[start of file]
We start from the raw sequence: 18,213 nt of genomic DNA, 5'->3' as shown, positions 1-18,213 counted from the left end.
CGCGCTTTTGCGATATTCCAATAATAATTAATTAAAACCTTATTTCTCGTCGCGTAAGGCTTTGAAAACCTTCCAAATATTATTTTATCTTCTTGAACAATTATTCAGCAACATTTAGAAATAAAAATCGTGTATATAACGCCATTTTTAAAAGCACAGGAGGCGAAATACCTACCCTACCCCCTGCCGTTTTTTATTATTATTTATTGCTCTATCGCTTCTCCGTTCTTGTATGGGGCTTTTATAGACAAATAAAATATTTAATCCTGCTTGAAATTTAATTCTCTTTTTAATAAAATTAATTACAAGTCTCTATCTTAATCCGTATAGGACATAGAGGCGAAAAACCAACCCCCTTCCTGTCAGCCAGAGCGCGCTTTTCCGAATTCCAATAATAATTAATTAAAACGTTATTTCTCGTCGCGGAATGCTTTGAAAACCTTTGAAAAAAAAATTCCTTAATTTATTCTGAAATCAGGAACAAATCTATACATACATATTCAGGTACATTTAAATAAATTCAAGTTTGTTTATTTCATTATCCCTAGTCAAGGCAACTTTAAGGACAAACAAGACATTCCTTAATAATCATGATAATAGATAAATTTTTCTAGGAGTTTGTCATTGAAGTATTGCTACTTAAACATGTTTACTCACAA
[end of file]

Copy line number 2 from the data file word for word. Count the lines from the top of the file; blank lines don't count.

CGCGCTTTTGCGATATTCCAATAATAATTAATTAAAACCTTATTTCTCGTCGCGTAAGGCTTTGAAAACCTTCCAAATATTATTTTATCTTCTTGAACAATTATTCAGCAACATTTAGAAATAAAAATCGTGTATATAACGCCATTTTTAAAAGCACAGGAGGCGAAATACCTACCCTACCCCCTGCCGTTTTTTATTATTATTTATTGCTCTATCGCTTCTCCGTTCTTGTATGGGGCTTTTATAGACAAATAAAATATTTAATCCTGCTTGAAATTTAATTCTCTTTTTAATAAAATTAATTACAAGTCTCTATCTTAATCCGTATAGGACATAGAGGCGAAAAACCAACCCCCTTCCTGTCAGCCAGAGCGCGCTTTTCCGAATTCCAATAATAATTAATTAAAACGTTATTTCTCGTCGCGGAATGCTTTGAAAACCTTTGAAAAAAAAATTCCTTAATTTATTCTGAAATCAGGAACAAATCTATACATACATATTCAGGTACATTTAAATAAATTCAAGTTTGTTTATTTCATTATCCCTAGTCAAGGCAACTTTAAGGACAAACAAGACATTCCTTAATAATCATGATAATAGATAAATTTTTCTAGGAGTTTGTCATTGAAGTATTGCTACTTAAACATGTTTACTCACAA